Reading this book was almost like watching a movie. Every single paragraph described an action-packed scenario; almost every verb was an action verb. This book is certainly a page-turner. Thanks to the guy who recommended this book to me, reading ‘Lone Survivor‘ not only helped to kill my time at home while I was waiting out for the BIG day, it also gave me a better understanding of how life is like working as a Navy SEAL in the United States.
The story narrates the process by which Marcus joined and trained as a U.S. Navy SEAL and describes his mission when he was sent to Afghanistan to capture a leading Taliban member associated with Osama bin Laden. This he did together with three other team members Michael Murphy, Danny Dietz and Matthew Axelson. Their mission started off on a very fatal note, with them encountering a group of goat herdsboys who later on gave away their location to the Taliban fighters at their hideout. That very night, the Taliban fighters sneaked a successful attack on Marcus and his team mates; all but Marcus survived this ferocious attack. Marcus witnessed the valiance and bravery by which Michael, Danny and Matthew bit their tongues to fight their enemies even till their very last breaths. The rest of the chapters recount his near-death experiences after the attack, how his Pashtun saviors protected him from the Taliban and, eventually, how he got out of the mountainous terrain with the help of a much respected Pashtun elderly.
My first reaction to Marcus’ story – really? Is that how a Navy SEAL train? Is Hell Week even survivable, by human standards?? (Hooyah!) Are these Navy SEAL trainees humans?? It is indeed unimaginable, what these professional fighters, well, if I could call them that, have to go through to become a member of the special operation forces. There’s no time for sleep, eat and rest. I absolutely salute all that these people have to go through. It’s not a job cut out for just anybody. Only the toughest, bravest, strongest and most persistent ones can go through any one of the activities designed for them. Only the best survives.
And no wonder. After reading about the type of mission that these Navy SEALs are involved in, specifically this one which Marcus was involved in, any ordinary citizen would have died in an instant. Matter of factly, all those who sacrificed their lives – Danny, Matthew and Michael – they were still shooting back at their enemies while suffering from a shot in the leg, back, neck, head etc. Oh right, they suffered not just one shot but a few each. It was touching to read about them covering for another team mate at the expense of their own lives, during the most dangerous times of all. This is a selfless character that can be developed only amongst the best spirited whose attention is always on the mission goal and not on his selfish needs. Admittedly, I did cast doubts on the accuracy of this story since the narration in this book could have been hyped up to enhance its sales. But the truth is that those three Navy SEALs did sacrifice their own lives and failed to return back home from mission. I believe Marcus would do them no honour to be lying about their actions in the book, especially since they were the ones who saved his life.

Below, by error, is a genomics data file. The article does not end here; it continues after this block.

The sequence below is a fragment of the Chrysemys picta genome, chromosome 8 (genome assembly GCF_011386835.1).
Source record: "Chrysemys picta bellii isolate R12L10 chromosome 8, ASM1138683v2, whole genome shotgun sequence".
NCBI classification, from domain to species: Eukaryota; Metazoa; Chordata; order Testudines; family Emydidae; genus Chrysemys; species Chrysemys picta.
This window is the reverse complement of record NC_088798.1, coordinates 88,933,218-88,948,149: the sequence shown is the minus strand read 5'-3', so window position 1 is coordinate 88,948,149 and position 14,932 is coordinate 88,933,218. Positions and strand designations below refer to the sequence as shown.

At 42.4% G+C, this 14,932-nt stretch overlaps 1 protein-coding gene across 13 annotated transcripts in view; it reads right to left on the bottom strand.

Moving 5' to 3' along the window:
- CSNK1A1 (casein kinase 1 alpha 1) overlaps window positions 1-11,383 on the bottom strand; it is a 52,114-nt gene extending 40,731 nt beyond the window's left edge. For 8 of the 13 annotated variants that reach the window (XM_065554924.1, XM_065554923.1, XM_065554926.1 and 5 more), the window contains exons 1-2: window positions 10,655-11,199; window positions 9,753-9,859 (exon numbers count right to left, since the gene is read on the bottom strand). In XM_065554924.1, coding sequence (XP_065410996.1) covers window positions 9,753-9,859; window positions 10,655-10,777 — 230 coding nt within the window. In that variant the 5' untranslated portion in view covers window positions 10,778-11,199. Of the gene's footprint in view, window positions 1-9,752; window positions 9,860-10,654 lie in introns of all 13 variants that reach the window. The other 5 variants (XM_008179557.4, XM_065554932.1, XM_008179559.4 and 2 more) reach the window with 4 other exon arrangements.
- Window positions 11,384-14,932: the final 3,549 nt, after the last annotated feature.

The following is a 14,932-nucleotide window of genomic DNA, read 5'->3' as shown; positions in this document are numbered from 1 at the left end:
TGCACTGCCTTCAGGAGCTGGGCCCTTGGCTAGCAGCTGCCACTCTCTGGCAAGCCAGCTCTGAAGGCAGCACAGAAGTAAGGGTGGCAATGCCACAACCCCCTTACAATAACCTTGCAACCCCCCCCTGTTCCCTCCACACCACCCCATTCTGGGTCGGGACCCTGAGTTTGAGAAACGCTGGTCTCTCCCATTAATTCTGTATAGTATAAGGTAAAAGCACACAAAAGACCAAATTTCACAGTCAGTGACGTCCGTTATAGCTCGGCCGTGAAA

On the other hand, it is a relief to know that there are good Pashtuns among the Afghanistan villagers, especially in this decade when it is easy to equate any Afghan to a terrorist. Interestingly, under the Pashtun tribal code of honour, they are required to protect anyone they come across who are in need of help. This was what saved Marcus’ life from the dangers of the Taliban – the code of honour that does not discriminate anyone according to their race, nationality or gender. It reminds me of the book ‘I Am Malala: The Girl Who Stood Up For Education And Was Shot By The Taliban’. She is a Pashtun as well, and holds on to the true belief that the right to education belongs to everyone, though because of that, she and her family have had to fight against the continuous attacks from the Taliban who made unreasonable accusations against their beliefs and actions. It is a pity that there is such a wide divide in beliefs and ideologies within a nation border, and much more regrettable that such differences are irreconcilable regardless of time and space. At least there is consolation knowing that true altruism has not ceased to exist altogether, even in the harshest environment, and that there are still good to be found among the bad.
I came across an article posted in June last year about the state of one of Marcus’ saviour, Mohammad Gulab. He was the one who took care of Marcus while the latter was injured. Gulab also shielded Marcus from the bullets of the Taliban while they made their way out of his hiding place to reunite with the rest of the U.S. forces. Apparently, his whole family is currently in danger after having received threats from the Taliban for helping a U.S. Navy SEAL out of Asadabad. There seemed to be some miscommunication issues between Gulab and Marcus as well, for Gulab has indicated the need to move his whole family to America for safety reasons but Marcus has not responded to his call for help. It would be a great tragedy if Gulab dies in the hands of his own people, trying to help a supposed ‘enemy’ of the Muslims, all in the name of a tribal code of honour. 😥 Marcus, if you ever read this post, please help him!
Overall a great book to read for a quiet adventure at home – greatly recommended for those who enjoy real-life thrillers. I hope to be able to grab a copy of the movie DVD of this story to watch soon, just to see if my imagination matches up to reality.